Salvage teams have reportedly partially freed the Ever Given in the Suez Canal, almost a week after the grounded vessel blocked the major transit route.
Leth Agencies, the canal’s service provider, reported the breakthrough early on Monday, saying it had been “partially refloated”. The firm said it was awaiting confirmation of the refloating from the Suez Canal Authority.
Osama Rabie, chairman of the Suez Canal Authority that operates the waterway, also reported “good news”, according to the Wall Street Journal, saying that tugboats would keep working to ensure the vessel could begin moving again up the canal.
“We are not finished yet, but it has moved,” he was quoted as saying.
The maritime services provider Inchcape said the ship had been refloated at 4.30 am local time (0230 GMT) and was being secured, sharing an image that appeared to show the ship’s stern had swung around, opening space in the canal.
Ship-tracking service VesselFinder has changed the ship’s status to under way on its website.
A top pilot with the canal authority, speaking on condition of anonymity to the Associated Press, confirmed that the ship had been partially refloated and said that workers were still struggling to dislodge the bow.
Lt. Gen. Osama Rabei, the head of the Suez Canal Authority, said workers continued “pulling manoeuvres”.
Images shared with Reuters showed the container ship had straightened in the waterway, and two local shipping sources said it had returned to its “normal course”.
Videos on social media appeared to show tugboats sounding their horns in celebration, with the vessel no longer jammed up against the side of the canal.
Satellite data from MarineTraffic.com showed that the ship’s bulbous bow, once firmly lodged in the canal’s eastern bank, had been wrested from the shore.
The huge container ship, longer than four football fields, had been wedged diagonally across the canal since Tuesday, towering over nearby palm trees and strangling world supply chains.
Officials had been making one last attempt at refloating during high tide before resorting to unloading. A spring tide was supposed to have raised the canal’s water level as much as 18 inches.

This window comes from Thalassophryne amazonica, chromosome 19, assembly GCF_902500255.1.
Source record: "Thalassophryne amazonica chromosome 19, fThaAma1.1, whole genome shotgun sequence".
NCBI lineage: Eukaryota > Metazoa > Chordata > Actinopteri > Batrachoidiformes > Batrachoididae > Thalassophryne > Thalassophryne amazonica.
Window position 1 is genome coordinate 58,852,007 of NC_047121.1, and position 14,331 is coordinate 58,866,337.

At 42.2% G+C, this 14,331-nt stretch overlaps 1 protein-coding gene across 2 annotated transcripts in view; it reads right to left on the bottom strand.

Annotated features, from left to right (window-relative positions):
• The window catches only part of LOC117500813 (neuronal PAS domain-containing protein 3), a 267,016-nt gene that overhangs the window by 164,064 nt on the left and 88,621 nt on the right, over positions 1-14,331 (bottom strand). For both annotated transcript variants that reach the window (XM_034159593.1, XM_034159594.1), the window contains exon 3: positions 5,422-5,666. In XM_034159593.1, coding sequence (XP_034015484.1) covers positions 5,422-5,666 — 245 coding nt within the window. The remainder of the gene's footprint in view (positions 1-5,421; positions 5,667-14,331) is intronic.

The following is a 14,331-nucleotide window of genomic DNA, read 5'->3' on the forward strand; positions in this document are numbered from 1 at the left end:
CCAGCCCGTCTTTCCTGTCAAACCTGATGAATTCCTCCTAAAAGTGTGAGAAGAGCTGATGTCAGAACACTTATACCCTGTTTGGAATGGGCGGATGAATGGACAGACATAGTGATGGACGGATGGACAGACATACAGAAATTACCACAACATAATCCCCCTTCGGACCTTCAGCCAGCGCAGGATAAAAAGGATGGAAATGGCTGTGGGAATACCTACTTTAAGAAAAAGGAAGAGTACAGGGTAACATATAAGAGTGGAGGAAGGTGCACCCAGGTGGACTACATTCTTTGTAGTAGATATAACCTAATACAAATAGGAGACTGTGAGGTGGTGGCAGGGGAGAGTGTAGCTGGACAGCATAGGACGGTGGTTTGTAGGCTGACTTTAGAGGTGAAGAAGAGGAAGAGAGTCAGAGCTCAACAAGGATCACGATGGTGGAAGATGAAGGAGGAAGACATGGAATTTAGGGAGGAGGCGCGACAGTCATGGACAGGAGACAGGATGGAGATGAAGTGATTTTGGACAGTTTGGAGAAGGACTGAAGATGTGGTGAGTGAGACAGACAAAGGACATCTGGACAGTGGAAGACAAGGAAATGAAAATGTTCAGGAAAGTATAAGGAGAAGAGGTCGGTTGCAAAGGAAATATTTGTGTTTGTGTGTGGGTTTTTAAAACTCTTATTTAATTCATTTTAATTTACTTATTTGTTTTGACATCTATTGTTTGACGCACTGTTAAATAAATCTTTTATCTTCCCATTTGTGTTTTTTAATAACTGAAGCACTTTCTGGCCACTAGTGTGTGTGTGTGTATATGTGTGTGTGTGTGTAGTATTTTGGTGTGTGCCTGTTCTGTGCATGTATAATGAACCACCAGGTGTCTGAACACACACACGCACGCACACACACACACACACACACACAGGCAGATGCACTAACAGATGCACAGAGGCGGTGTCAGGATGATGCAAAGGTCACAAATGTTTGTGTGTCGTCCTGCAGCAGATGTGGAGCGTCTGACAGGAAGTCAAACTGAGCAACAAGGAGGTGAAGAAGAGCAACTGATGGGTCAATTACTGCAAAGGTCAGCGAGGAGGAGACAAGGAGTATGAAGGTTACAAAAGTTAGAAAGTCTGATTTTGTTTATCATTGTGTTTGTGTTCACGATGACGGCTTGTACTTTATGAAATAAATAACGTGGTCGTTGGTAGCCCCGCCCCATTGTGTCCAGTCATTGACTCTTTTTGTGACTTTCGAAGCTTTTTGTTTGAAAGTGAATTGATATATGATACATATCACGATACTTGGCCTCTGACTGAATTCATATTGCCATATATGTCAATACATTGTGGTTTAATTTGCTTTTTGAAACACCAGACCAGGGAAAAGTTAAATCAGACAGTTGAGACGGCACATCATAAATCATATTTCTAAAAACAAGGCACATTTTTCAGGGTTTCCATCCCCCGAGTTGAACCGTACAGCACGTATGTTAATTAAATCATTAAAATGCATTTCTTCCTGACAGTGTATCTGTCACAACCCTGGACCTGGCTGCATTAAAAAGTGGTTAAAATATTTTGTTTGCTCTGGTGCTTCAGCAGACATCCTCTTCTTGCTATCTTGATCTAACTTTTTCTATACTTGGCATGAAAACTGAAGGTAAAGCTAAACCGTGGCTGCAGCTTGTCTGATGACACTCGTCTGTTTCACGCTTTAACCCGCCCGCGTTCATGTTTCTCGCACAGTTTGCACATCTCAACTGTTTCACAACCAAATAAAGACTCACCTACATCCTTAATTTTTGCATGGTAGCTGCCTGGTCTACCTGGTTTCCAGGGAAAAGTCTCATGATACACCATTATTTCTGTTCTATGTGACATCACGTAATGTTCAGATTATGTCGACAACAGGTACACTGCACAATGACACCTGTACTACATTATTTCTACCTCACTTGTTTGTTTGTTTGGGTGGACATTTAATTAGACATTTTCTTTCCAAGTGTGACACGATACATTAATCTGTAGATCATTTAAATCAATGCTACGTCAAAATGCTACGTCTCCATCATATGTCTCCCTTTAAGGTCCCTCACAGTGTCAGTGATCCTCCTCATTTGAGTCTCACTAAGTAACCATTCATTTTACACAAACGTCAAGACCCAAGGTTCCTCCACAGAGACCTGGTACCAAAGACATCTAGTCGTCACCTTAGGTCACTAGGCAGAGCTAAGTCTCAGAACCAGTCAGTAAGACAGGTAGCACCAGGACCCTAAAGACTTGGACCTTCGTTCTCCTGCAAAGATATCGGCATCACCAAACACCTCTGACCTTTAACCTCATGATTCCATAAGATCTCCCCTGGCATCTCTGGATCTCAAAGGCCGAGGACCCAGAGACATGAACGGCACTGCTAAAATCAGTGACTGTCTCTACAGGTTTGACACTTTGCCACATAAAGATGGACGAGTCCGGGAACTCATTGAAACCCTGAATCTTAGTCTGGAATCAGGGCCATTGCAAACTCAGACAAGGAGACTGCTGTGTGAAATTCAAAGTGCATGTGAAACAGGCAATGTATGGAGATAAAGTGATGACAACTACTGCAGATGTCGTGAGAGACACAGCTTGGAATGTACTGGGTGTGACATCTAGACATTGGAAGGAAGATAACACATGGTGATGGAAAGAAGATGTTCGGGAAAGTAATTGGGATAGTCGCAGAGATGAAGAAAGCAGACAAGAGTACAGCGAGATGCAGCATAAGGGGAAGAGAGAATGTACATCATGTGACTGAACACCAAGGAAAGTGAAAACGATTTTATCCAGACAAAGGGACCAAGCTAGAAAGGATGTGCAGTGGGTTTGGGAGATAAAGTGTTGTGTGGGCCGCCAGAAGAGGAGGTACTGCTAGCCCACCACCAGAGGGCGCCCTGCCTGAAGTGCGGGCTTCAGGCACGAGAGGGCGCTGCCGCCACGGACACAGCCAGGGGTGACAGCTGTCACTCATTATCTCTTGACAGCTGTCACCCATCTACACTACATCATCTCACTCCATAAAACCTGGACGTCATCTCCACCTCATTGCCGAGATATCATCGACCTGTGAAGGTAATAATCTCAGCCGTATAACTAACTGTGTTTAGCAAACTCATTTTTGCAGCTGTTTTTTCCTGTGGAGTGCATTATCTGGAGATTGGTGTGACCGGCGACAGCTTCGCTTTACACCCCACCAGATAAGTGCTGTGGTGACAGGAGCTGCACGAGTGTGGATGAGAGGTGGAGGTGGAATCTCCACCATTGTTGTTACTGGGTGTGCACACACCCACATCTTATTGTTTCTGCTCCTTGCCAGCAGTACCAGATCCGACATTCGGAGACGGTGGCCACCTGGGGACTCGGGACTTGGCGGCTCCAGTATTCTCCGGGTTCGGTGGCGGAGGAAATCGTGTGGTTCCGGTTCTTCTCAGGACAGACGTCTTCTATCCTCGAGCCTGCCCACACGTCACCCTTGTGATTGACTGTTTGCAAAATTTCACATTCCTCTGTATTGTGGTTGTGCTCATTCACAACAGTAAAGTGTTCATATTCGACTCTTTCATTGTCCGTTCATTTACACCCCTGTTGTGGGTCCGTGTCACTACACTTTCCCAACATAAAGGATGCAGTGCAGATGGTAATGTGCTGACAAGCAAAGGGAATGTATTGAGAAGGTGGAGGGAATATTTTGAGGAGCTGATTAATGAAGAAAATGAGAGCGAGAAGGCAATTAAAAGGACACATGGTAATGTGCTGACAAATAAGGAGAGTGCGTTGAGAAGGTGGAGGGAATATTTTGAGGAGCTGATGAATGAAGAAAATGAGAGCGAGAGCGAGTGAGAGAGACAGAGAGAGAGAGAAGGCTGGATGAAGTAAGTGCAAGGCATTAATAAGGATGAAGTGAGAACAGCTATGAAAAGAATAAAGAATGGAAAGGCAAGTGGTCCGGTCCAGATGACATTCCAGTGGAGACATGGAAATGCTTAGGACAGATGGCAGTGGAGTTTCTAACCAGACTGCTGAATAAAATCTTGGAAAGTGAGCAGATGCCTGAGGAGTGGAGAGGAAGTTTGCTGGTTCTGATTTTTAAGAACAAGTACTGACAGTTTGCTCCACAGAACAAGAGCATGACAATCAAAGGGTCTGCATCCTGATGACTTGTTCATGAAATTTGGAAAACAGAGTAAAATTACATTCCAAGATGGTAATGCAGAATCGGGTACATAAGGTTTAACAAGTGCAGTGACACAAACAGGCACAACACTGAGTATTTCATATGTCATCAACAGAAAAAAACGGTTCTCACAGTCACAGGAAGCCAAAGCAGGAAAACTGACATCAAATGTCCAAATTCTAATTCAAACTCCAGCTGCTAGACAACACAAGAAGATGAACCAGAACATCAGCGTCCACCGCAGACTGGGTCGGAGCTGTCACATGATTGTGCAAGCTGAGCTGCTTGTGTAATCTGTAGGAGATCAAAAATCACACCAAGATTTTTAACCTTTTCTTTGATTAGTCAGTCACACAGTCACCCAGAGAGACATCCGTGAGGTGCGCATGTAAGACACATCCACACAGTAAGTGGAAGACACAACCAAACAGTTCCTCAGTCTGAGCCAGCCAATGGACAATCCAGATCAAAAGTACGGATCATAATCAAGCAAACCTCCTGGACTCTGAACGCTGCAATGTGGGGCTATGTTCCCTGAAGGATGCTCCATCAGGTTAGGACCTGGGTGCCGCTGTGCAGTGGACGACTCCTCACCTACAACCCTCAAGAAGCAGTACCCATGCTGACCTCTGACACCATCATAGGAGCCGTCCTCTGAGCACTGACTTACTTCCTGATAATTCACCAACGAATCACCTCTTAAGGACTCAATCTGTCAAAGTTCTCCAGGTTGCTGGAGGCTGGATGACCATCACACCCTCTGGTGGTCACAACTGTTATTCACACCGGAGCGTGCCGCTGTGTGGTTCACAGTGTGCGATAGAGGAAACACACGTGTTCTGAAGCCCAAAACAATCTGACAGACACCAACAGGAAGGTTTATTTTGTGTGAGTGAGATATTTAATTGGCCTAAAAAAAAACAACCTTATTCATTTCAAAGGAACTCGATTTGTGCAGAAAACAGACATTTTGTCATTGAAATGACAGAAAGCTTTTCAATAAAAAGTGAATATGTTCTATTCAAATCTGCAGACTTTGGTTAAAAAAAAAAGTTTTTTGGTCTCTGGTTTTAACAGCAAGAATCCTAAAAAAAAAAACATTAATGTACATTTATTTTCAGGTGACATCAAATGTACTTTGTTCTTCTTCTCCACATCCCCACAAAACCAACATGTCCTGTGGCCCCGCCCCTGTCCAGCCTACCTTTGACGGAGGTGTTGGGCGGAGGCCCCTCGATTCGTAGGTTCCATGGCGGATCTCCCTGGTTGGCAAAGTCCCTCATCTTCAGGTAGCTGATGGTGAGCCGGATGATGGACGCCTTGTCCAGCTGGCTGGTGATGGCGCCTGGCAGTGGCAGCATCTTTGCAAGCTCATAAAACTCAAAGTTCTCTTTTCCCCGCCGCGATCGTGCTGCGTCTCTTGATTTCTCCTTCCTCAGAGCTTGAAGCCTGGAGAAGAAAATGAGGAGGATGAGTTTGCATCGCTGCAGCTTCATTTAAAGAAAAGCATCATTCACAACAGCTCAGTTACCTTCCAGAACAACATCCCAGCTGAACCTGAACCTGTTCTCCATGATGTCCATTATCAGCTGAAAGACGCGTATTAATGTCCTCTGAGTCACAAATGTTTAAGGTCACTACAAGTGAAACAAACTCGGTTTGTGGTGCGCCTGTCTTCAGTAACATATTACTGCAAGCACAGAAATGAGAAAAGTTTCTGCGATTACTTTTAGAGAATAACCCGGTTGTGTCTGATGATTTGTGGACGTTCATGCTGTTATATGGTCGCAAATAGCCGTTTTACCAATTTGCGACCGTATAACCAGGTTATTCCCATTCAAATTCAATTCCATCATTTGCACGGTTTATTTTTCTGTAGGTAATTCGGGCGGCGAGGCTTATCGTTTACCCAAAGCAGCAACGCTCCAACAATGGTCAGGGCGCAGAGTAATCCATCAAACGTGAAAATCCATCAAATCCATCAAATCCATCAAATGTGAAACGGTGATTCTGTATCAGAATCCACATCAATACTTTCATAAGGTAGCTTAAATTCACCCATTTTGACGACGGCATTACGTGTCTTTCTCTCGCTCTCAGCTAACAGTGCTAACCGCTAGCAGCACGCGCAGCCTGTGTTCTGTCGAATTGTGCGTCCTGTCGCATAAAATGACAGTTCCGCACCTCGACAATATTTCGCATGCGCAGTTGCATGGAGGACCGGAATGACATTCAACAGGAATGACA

An armada of up to 12 tugboats had been trying to help dislodge the ship, which is the length of Empire State Building. Dredgers had also been vacuuming the sand and mud that the vessel is stuck in, while diggers excavate the eastern wall of the Suez canal.
By Sunday afternoon, the dredgers had removed more than 27 thousand cubic metres of sand from around the ship, to a depth of 18 metres, according to Leth Agencies, the canal’s service provider.
The crisis had forced companies to choose between waiting or rerouting vessels around Africa, which adds a huge fuel bill, 5,500 miles and over a week of travel to the trip between Asia and Europe.
Each day of the blockade was costing global trade some $6-10 billion, according to a study published Friday by German insurer Allianz. That translates to some 0.2 to 0.4 percentage points of annual trade growth each week.
And with over 300 ships and billions of dollars-worth of cargo stalled at the entrances to the Suez Canal, many operators had already rerouted vessels around the Cape of Good Hope.
Each day that the Ever Given is stuck puts the global supply chain one step closer to full-blown crisis.
Syria had already begun rationing fuel as the blockage of the Suez Canal has worsened the country’s shortages. Neighbouring Lebanon was also concerned about fuel supply delays.